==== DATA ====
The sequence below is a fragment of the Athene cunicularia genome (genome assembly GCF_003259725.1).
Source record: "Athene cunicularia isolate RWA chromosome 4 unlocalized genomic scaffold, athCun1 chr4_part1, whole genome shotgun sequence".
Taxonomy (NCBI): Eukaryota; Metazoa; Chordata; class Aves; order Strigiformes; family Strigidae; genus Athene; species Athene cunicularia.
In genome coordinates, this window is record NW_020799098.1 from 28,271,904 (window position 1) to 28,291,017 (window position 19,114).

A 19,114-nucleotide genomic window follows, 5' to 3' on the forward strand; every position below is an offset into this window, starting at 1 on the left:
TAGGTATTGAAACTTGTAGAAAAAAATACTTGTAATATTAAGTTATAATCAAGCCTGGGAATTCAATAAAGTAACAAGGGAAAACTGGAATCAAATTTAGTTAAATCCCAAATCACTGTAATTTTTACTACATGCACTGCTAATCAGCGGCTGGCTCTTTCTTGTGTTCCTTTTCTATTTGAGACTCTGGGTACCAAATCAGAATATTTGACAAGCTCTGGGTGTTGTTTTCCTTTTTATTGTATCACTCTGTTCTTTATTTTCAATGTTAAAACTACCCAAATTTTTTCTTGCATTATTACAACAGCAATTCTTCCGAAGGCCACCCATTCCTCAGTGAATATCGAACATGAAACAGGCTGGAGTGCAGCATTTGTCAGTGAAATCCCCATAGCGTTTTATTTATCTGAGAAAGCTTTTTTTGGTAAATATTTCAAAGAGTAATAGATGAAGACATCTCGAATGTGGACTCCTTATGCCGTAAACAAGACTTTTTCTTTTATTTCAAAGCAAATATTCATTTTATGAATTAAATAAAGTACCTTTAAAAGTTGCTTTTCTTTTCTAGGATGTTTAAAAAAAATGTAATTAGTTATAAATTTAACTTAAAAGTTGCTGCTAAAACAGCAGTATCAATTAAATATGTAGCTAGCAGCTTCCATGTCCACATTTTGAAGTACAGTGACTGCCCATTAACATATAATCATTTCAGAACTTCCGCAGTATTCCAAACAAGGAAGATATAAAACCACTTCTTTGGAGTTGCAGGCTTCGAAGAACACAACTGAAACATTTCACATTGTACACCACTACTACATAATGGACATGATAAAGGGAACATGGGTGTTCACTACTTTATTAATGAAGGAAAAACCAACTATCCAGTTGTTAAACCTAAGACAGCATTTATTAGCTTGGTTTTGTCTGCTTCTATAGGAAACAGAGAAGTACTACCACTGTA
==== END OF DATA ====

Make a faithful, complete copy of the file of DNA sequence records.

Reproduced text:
The sequence below is a fragment of the Athene cunicularia genome (genome assembly GCF_003259725.1).
Source record: "Athene cunicularia isolate RWA chromosome 4 unlocalized genomic scaffold, athCun1 chr4_part1, whole genome shotgun sequence".
Taxonomy (NCBI): Eukaryota; Metazoa; Chordata; class Aves; order Strigiformes; family Strigidae; genus Athene; species Athene cunicularia.
In genome coordinates, this window is record NW_020799098.1 from 28,271,904 (window position 1) to 28,291,017 (window position 19,114).

A 19,114-nucleotide genomic window follows, 5' to 3' on the forward strand; every position below is an offset into this window, starting at 1 on the left:
TAGGTATTGAAACTTGTAGAAAAAAATACTTGTAATATTAAGTTATAATCAAGCCTGGGAATTCAATAAAGTAACAAGGGAAAACTGGAATCAAATTTAGTTAAATCCCAAATCACTGTAATTTTTACTACATGCACTGCTAATCAGCGGCTGGCTCTTTCTTGTGTTCCTTTTCTATTTGAGACTCTGGGTACCAAATCAGAATATTTGACAAGCTCTGGGTGTTGTTTTCCTTTTTATTGTATCACTCTGTTCTTTATTTTCAATGTTAAAACTACCCAAATTTTTTCTTGCATTATTACAACAGCAATTCTTCCGAAGGCCACCCATTCCTCAGTGAATATCGAACATGAAACAGGCTGGAGTGCAGCATTTGTCAGTGAAATCCCCATAGCGTTTTATTTATCTGAGAAAGCTTTTTTTGGTAAATATTTCAAAGAGTAATAGATGAAGACATCTCGAATGTGGACTCCTTATGCCGTAAACAAGACTTTTTCTTTTATTTCAAAGCAAATATTCATTTTATGAATTAAATAAAGTACCTTTAAAAGTTGCTTTTCTTTTCTAGGATGTTTAAAAAAAATGTAATTAGTTATAAATTTAACTTAAAAGTTGCTGCTAAAACAGCAGTATCAATTAAATATGTAGCTAGCAGCTTCCATGTCCACATTTTGAAGTACAGTGACTGCCCATTAACATATAATCATTTCAGAACTTCCGCAGTATTCCAAACAAGGAAGATATAAAACCACTTCTTTGGAGTTGCAGGCTTCGAAGAACACAACTGAAACATTTCACATTGTACACCACTACTACATAATGGACATGATAAAGGGAACATGGGTGTTCACTACTTTATTAATGAAGGAAAAACCAACTATCCAGTTGTTAAACCTAAGACAGCATTTATTAGCTTGGTTTTGTCTGCTTCTATAGGAAACAGAGAAGTACTACCACTGTA